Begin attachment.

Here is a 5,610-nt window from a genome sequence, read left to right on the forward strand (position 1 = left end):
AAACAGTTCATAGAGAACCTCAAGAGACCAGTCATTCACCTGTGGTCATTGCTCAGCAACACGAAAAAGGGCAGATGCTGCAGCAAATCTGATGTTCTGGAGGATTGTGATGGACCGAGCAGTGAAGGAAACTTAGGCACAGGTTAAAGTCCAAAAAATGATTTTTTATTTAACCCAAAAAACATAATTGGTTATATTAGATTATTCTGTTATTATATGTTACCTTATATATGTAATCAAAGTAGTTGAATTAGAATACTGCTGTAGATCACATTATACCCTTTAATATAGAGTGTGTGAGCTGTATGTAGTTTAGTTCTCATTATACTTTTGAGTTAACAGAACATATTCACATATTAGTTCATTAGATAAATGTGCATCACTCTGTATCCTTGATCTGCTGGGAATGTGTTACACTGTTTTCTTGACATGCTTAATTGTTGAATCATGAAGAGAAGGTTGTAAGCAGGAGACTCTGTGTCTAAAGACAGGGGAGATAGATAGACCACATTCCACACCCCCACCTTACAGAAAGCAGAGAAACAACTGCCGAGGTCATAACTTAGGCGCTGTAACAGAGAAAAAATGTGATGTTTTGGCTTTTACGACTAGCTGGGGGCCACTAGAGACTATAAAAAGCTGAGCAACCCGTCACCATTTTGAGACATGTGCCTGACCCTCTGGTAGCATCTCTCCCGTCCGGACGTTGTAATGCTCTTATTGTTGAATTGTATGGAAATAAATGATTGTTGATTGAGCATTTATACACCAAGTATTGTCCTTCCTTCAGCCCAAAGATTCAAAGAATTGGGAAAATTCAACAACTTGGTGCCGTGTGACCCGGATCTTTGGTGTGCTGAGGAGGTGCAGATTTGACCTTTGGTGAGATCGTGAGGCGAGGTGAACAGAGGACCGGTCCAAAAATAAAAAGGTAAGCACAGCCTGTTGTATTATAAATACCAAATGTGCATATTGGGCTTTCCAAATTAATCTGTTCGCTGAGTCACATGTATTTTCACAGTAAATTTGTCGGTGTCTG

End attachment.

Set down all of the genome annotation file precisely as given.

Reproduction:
Here is a 5,610-nt window from a genome sequence, read left to right on the forward strand (position 1 = left end):
AAACAGTTCATAGAGAACCTCAAGAGACCAGTCATTCACCTGTGGTCATTGCTCAGCAACACGAAAAAGGGCAGATGCTGCAGCAAATCTGATGTTCTGGAGGATTGTGATGGACCGAGCAGTGAAGGAAACTTAGGCACAGGTTAAAGTCCAAAAAATGATTTTTTATTTAACCCAAAAAACATAATTGGTTATATTAGATTATTCTGTTATTATATGTTACCTTATATATGTAATCAAAGTAGTTGAATTAGAATACTGCTGTAGATCACATTATACCCTTTAATATAGAGTGTGTGAGCTGTATGTAGTTTAGTTCTCATTATACTTTTGAGTTAACAGAACATATTCACATATTAGTTCATTAGATAAATGTGCATCACTCTGTATCCTTGATCTGCTGGGAATGTGTTACACTGTTTTCTTGACATGCTTAATTGTTGAATCATGAAGAGAAGGTTGTAAGCAGGAGACTCTGTGTCTAAAGACAGGGGAGATAGATAGACCACATTCCACACCCCCACCTTACAGAAAGCAGAGAAACAACTGCCGAGGTCATAACTTAGGCGCTGTAACAGAGAAAAAATGTGATGTTTTGGCTTTTACGACTAGCTGGGGGCCACTAGAGACTATAAAAAGCTGAGCAACCCGTCACCATTTTGAGACATGTGCCTGACCCTCTGGTAGCATCTCTCCCGTCCGGACGTTGTAATGCTCTTATTGTTGAATTGTATGGAAATAAATGATTGTTGATTGAGCATTTATACACCAAGTATTGTCCTTCCTTCAGCCCAAAGATTCAAAGAATTGGGAAAATTCAACAACTTGGTGCCGTGTGACCCGGATCTTTGGTGTGCTGAGGAGGTGCAGATTTGACCTTTGGTGAGATCGTGAGGCGAGGTGAACAGAGGACCGGTCCAAAAATAAAAAGGTAAGCACAGCCTGTTGTATTATAAATACCAAATGTGCATATTGGGCTTTCCAAATTAATCTGTTCGCTGAGTCACATGTATTTTCACAGTAAATTTGTCGGTGTCTG